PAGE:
185. (David Ferry)

David Ferry’s translation of the Aeneid is an argument that the poem is not tragic, but elegiac; it is impelled by a forward urgency, to found Rome but to overcome the pain of death, suffering, and destruction as only the founding and glory of Rome can, but it is also ensnared in the refusal to let go of loss, to mourn proleptically, before the fatal blow is … Continue reading 185. (David Ferry)

184. (Andrew Marvell)

Not that the poems are about language, but they are about a mild yearning for something beyond or before civilization and the human existence that seems, to Marvell, to demand and aspire to the civilization that he would see around and through; language being a part of such an existence, and such a civilization, the poems cannot but also reflect on their own means or … Continue reading 184. (Andrew Marvell)

183. (J.R.R. Tolkien)

I don’t think it’s much use denying that Tolkien’s mythology is in some ways racist: growing from Anglo-Saxon ideologies of race prevalent in the early twentieth-century world in which he grew into consciousness. I don’t think either that it is essential that we associate his characters with any one ethnicity, that anything falls if we imagine some of the characters as he does not describe … Continue reading 183. (J.R.R. Tolkien)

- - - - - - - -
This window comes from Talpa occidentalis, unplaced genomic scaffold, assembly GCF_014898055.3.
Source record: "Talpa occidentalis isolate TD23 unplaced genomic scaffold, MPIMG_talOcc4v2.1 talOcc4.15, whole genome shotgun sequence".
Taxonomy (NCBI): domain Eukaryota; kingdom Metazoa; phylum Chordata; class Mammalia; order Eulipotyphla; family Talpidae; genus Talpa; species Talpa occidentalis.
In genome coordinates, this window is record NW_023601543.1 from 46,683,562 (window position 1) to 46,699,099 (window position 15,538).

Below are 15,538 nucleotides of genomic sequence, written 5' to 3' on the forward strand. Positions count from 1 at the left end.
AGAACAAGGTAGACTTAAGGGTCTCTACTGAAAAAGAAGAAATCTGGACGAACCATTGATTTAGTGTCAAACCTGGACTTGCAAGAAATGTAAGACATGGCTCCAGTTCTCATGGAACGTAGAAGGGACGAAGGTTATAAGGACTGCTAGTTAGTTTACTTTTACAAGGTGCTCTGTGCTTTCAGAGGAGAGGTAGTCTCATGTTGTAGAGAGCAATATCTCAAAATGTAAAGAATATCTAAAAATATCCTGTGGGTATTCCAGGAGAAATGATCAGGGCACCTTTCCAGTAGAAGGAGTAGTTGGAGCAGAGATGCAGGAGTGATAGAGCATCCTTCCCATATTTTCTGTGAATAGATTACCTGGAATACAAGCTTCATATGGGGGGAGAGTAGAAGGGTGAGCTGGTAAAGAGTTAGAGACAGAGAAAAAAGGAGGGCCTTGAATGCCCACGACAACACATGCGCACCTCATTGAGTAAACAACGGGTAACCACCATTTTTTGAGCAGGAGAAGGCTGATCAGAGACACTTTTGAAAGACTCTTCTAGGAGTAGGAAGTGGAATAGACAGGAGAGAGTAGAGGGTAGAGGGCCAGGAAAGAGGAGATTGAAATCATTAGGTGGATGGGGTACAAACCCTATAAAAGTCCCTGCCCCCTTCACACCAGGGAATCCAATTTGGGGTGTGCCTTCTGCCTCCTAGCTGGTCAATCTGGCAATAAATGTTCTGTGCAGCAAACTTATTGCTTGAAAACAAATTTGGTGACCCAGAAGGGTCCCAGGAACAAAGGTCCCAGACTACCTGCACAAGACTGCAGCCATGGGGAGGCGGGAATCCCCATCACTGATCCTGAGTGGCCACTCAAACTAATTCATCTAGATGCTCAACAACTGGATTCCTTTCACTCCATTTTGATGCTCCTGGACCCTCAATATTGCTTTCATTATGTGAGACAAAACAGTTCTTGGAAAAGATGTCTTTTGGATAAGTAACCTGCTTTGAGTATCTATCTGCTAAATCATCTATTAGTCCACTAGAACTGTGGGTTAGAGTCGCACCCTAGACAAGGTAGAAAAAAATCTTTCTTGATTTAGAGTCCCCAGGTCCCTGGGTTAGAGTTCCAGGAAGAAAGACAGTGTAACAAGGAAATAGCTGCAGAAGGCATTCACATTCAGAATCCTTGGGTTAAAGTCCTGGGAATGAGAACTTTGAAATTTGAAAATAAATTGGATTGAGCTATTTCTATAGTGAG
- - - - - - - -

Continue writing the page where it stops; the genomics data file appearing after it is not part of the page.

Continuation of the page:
182. (Herman Melville)

Like many exciting periods in literary history, the middle of the nineteenth century saw in American authors intense and often implicit debates over how to read the world; literature is often, for Emerson, for Hawthorne, for Melville, for Thoreau, not a representation of the world, but a transcription and guide to how it is to be read. Hawthorne explored the method of typology, the logic … Continue reading 182. (Herman Melville)

181. (William Empson)

Empson’s final words on the poem “Bacchus,” a poem about drink, in one of his statements on it: “I think it sufficiently intelligible to sympathize with.” The trouble, with the poem and with Empson’s apologetic, uneasy defense, is that the relationship between intelligibility and sympathy is not as direct as this. A middle term, “understanding,” is missing, and what “understanding” requires is what Empson in … Continue reading 181. (William Empson)

180. (Anna Akhmatova)

Even in translations, her poems can seem such perfect instances of lyric utterance–the anchoring “I,” the impress, profound, suffocating at times, of public on private life, the oblique swerves of desire, the mystery of occasion and the satisfaction of sufficiency, the feeling of encountering a splinter of experience in the whole of a poem, or else a fragment of a poem and a whole experience, … Continue reading 180. (Anna Akhmatova)

178. (John Dryden)

Since both are masters of the heroic couplet, both scathing satirists, how, it might be asked, does Dryden achieve effects quite foreign to Pope? In what respects does Dryden offer something that is other than what Pope offers–something distinctly his own? To answer, consider some lines from a poem, “The Hind and the Panther” that even Dryden’s fervent admirers might concede to stretch the sympathies … Continue reading 178. (John Dryden)